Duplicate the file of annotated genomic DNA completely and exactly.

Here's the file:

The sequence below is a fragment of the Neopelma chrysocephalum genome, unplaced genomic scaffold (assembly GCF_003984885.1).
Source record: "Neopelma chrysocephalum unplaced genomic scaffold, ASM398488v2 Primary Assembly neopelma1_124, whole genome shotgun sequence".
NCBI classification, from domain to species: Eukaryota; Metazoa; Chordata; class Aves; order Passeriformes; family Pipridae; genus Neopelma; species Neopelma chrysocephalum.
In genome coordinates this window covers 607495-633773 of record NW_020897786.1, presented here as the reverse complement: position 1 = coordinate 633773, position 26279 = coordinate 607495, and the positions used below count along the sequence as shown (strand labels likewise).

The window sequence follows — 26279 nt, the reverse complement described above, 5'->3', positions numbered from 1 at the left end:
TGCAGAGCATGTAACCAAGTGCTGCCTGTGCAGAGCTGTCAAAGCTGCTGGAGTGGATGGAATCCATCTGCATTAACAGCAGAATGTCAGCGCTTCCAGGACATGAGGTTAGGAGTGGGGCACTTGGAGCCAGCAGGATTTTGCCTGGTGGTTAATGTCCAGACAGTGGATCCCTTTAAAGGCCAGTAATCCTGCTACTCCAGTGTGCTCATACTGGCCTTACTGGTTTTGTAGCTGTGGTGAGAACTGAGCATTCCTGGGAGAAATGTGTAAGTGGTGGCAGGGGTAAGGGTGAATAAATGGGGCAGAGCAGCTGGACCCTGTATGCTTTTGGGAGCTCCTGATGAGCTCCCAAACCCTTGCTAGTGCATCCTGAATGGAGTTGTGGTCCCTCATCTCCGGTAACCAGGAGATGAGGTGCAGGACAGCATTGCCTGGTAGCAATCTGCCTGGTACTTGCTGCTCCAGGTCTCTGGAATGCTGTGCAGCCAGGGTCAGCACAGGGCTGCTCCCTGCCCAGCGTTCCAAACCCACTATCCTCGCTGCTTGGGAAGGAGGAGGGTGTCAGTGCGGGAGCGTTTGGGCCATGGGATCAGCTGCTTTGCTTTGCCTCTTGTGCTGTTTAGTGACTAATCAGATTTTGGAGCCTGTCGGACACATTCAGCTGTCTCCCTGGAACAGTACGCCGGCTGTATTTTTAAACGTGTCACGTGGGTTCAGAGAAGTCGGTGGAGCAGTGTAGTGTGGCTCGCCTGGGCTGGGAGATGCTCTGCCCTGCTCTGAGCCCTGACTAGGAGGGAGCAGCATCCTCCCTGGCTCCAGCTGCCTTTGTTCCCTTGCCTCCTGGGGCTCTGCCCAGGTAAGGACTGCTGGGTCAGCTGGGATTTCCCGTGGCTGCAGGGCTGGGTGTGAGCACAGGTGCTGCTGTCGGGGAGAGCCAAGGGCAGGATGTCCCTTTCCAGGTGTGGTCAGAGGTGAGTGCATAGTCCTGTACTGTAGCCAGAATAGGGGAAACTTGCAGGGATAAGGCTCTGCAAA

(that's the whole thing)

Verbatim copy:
The sequence below is a fragment of the Neopelma chrysocephalum genome, unplaced genomic scaffold (assembly GCF_003984885.1).
Source record: "Neopelma chrysocephalum unplaced genomic scaffold, ASM398488v2 Primary Assembly neopelma1_124, whole genome shotgun sequence".
NCBI classification, from domain to species: Eukaryota; Metazoa; Chordata; class Aves; order Passeriformes; family Pipridae; genus Neopelma; species Neopelma chrysocephalum.
In genome coordinates this window covers 607495-633773 of record NW_020897786.1, presented here as the reverse complement: position 1 = coordinate 633773, position 26279 = coordinate 607495, and the positions used below count along the sequence as shown (strand labels likewise).

The window sequence follows — 26279 nt, the reverse complement described above, 5'->3', positions numbered from 1 at the left end:
TGCAGAGCATGTAACCAAGTGCTGCCTGTGCAGAGCTGTCAAAGCTGCTGGAGTGGATGGAATCCATCTGCATTAACAGCAGAATGTCAGCGCTTCCAGGACATGAGGTTAGGAGTGGGGCACTTGGAGCCAGCAGGATTTTGCCTGGTGGTTAATGTCCAGACAGTGGATCCCTTTAAAGGCCAGTAATCCTGCTACTCCAGTGTGCTCATACTGGCCTTACTGGTTTTGTAGCTGTGGTGAGAACTGAGCATTCCTGGGAGAAATGTGTAAGTGGTGGCAGGGGTAAGGGTGAATAAATGGGGCAGAGCAGCTGGACCCTGTATGCTTTTGGGAGCTCCTGATGAGCTCCCAAACCCTTGCTAGTGCATCCTGAATGGAGTTGTGGTCCCTCATCTCCGGTAACCAGGAGATGAGGTGCAGGACAGCATTGCCTGGTAGCAATCTGCCTGGTACTTGCTGCTCCAGGTCTCTGGAATGCTGTGCAGCCAGGGTCAGCACAGGGCTGCTCCCTGCCCAGCGTTCCAAACCCACTATCCTCGCTGCTTGGGAAGGAGGAGGGTGTCAGTGCGGGAGCGTTTGGGCCATGGGATCAGCTGCTTTGCTTTGCCTCTTGTGCTGTTTAGTGACTAATCAGATTTTGGAGCCTGTCGGACACATTCAGCTGTCTCCCTGGAACAGTACGCCGGCTGTATTTTTAAACGTGTCACGTGGGTTCAGAGAAGTCGGTGGAGCAGTGTAGTGTGGCTCGCCTGGGCTGGGAGATGCTCTGCCCTGCTCTGAGCCCTGACTAGGAGGGAGCAGCATCCTCCCTGGCTCCAGCTGCCTTTGTTCCCTTGCCTCCTGGGGCTCTGCCCAGGTAAGGACTGCTGGGTCAGCTGGGATTTCCCGTGGCTGCAGGGCTGGGTGTGAGCACAGGTGCTGCTGTCGGGGAGAGCCAAGGGCAGGATGTCCCTTTCCAGGTGTGGTCAGAGGTGAGTGCATAGTCCTGTACTGTAGCCAGAATAGGGGAAACTTGCAGGGATAAGGCTCTGCAAA